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BancorpSouth Young Savers Savings

A low-fee alternative for teaching your children how to save.

Call BancorpSouth to learn about the current rates.

  • Minimum opening deposit: $25
  • Minimum balance to earn APY: $0.01
  • Monthly account maintenance fee: $0
  • ATM fee: No fee for using BancorpSouth ATMs. If you use an out-of-network ATM in the United States, you may be charged a fee by both BancorpSouth and the ATM’s owner. Call BancorpSouth to ask about current fees associated with out-of-network ATMs. If you use a foreign ATM, you’ll pay $2 per transaction, plus a 2% cross-border fee.
  • ATM fee refund: None
  • Overdraft fee: $36 per item

This account is only available to account holders below 17 years of age and requires a parent or guardian over 18 to be a joint account holder. Once the account holder reaches age 18, the account will convert to a My Goal Savings account.It’s a good account for teaching kids the value of savings because the minimum opening deposit is low, there’s no minimum balance requirement and no monthly service charge.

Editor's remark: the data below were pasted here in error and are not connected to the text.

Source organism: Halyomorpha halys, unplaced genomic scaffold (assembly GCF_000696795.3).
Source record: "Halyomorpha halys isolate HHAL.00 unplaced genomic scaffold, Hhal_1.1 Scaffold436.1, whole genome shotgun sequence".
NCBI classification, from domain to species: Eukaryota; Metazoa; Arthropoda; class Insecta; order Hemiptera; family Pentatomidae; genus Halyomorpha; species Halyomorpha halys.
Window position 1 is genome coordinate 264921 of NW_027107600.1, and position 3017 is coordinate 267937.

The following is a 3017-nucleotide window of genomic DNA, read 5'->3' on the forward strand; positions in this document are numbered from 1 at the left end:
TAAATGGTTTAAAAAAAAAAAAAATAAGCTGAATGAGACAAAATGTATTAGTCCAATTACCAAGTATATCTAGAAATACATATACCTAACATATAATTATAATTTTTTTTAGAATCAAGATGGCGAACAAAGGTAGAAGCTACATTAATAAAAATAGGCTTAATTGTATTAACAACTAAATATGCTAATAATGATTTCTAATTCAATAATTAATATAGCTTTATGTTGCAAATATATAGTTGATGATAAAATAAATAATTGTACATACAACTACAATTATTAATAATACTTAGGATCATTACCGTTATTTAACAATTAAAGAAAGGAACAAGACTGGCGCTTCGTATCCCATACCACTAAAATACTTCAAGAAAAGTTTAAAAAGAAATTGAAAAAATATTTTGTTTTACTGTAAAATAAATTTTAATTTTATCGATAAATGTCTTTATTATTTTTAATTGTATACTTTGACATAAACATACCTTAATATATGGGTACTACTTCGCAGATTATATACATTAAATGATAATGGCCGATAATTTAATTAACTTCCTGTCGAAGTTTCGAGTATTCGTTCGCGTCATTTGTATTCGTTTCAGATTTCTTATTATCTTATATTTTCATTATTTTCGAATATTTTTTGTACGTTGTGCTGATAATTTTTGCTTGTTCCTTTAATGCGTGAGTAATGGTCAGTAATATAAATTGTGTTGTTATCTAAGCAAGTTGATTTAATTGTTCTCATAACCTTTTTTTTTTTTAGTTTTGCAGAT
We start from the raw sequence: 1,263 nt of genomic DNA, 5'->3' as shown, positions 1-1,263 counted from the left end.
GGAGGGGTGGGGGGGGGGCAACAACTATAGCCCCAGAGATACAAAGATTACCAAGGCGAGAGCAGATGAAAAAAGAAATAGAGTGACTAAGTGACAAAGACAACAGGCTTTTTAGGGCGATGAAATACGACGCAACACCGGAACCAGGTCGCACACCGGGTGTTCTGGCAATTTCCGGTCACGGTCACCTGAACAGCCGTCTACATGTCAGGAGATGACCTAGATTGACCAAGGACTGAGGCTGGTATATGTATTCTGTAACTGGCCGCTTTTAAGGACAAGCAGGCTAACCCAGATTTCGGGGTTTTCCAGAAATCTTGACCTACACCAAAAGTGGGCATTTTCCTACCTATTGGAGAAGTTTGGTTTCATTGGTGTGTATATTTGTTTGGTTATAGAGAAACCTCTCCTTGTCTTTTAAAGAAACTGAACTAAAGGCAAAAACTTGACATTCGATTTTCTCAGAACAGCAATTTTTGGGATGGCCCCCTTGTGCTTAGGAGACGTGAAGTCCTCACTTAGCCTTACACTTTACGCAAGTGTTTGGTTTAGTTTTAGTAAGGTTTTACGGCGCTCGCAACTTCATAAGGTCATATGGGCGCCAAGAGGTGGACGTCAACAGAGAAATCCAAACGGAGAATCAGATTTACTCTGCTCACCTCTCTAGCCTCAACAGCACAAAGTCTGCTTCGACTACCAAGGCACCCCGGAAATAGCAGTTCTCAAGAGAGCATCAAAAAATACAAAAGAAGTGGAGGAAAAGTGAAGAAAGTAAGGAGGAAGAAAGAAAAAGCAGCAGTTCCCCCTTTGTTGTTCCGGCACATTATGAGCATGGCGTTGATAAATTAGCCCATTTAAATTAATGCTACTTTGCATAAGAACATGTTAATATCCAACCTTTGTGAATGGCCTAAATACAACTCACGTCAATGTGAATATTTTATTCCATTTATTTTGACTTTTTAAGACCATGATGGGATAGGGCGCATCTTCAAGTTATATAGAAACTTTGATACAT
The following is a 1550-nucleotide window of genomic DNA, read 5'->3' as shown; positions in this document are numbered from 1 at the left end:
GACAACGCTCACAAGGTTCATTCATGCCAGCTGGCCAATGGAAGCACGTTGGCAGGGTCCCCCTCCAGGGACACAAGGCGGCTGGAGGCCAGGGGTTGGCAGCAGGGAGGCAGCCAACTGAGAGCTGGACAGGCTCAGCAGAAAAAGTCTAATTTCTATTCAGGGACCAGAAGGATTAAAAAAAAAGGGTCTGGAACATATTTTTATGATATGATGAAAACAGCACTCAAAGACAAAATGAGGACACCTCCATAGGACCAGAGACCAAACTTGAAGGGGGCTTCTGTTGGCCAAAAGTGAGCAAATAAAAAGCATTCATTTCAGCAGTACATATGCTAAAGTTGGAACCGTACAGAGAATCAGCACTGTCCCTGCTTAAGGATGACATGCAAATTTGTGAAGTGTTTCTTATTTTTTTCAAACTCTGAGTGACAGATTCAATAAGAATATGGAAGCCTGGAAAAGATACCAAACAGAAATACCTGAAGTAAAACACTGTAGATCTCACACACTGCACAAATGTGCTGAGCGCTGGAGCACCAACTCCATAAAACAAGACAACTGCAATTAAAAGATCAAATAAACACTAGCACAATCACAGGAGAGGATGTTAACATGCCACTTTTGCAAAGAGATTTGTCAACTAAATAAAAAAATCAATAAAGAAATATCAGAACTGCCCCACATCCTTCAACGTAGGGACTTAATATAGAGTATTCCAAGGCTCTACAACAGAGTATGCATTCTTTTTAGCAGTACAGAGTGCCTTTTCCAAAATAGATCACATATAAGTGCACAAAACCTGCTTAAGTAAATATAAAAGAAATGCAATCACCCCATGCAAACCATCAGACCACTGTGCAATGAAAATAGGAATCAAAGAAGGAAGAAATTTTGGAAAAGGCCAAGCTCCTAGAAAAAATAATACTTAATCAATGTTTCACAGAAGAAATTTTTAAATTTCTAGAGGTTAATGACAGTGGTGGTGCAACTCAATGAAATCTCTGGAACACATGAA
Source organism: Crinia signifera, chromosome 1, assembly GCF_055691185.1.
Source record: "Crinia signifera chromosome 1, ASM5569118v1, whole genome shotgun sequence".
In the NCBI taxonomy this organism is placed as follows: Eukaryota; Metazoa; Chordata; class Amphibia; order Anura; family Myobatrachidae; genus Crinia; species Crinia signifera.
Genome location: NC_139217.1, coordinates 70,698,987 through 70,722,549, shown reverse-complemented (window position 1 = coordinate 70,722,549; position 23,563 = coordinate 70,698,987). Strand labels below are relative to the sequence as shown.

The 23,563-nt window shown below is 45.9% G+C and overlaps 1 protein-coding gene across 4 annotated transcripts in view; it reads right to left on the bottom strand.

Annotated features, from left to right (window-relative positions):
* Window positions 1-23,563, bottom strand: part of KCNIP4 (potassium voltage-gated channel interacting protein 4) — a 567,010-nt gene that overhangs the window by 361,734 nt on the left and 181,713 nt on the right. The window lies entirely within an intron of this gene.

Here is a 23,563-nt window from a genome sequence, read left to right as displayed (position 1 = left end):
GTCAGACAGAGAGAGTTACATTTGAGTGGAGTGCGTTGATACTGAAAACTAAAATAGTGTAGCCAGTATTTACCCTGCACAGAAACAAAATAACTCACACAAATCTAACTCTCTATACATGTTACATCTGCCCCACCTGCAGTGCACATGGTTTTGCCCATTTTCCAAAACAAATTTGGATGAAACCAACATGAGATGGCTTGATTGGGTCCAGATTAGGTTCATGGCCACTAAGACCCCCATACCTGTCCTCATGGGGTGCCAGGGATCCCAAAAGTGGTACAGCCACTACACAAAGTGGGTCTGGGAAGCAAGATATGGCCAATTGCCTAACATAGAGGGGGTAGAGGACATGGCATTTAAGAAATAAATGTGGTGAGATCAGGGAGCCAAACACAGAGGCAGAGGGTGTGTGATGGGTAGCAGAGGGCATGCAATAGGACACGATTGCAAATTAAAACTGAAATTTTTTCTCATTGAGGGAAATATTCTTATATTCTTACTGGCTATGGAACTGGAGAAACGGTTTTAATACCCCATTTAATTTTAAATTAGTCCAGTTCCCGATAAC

You’re allowed up to six certain withdrawals or transfer each month, per Regulation D. After that, there’s a $5 fee for each transaction imposed by the bank.

You cannot open a Young Savers Checking account online. Use BancorpSouth’s Find a Branch tool to locate a branch near you and sign up in person.

How to get a Bancop South savings account

You’ll need to provide some basic personal information, such as your name, Social Security number, date of birth, address and driver’s license number. You’ll also need details for your current U.S. checking or savings account to fund your new account. If you don’t already have a U.S. checking or savings account, you’ll have to apply in person at a BancorpSouth location.

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How BancorpSouth’s savings accounts compare

These savings accounts make it easy to avoid monthly or quarterly account maintenance fees, but their interest rates aren’t really that competitive. You’ll earn a better return on your money by opening one of these top online savings accounts.

BancorpSouth’s CD rates

BancorpSouth Certificate of Deposit

Earn a higher rate of return than a standard savings account.

Interest rates are determined at the time of purchase. Call BancorpSouth to discover current rates.

  • Minimum opening deposit: $1,000 – $5,000, depending on maturity
  • Minimum balance amount to earn APY: $1,000 – $5,000, depending on maturity
  • Early withdrawal penalty: Early withdrawal penalties apply. Call BancorpSouth to learn more.

If you want to earn a higher rate of interest and don’t mind tying up your money for anywhere from one to 60-plus months, consider a BancorpSouth CD. The longer the term, the higher the rate.

You can open a CD with BancorpSouth with as little as $1,000, so there’s a low barrier to entry.

You cannot open a BancorpSouth CD online. Use their Find a Branch tool to locate a branch near you and apply in person.